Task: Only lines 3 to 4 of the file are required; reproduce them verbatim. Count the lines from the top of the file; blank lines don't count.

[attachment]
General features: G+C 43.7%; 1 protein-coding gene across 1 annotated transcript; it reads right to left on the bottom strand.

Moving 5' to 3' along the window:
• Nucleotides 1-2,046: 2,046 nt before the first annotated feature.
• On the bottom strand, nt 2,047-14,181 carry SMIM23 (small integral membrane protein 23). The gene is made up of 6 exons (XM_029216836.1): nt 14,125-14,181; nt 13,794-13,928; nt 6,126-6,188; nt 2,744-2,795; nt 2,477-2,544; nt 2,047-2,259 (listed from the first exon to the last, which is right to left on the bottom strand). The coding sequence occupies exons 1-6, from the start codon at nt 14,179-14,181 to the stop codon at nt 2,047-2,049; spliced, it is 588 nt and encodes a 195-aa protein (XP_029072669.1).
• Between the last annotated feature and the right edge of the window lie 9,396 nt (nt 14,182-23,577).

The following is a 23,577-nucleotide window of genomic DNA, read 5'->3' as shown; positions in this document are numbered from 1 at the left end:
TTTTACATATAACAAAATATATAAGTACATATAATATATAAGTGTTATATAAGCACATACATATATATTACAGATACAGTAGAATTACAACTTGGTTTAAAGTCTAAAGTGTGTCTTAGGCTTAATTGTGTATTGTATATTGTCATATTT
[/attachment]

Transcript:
• Nucleotides 1-2,046: 2,046 nt before the first annotated feature.
• On the bottom strand, nt 2,047-14,181 carry SMIM23 (small integral membrane protein 23). The gene is made up of 6 exons (XM_029216836.1): nt 14,125-14,181; nt 13,794-13,928; nt 6,126-6,188; nt 2,744-2,795; nt 2,477-2,544; nt 2,047-2,259 (listed from the first exon to the last, which is right to left on the bottom strand). The coding sequence occupies exons 1-6, from the start codon at nt 14,179-14,181 to the stop codon at nt 2,047-2,049; spliced, it is 588 nt and encodes a 195-aa protein (XP_029072669.1).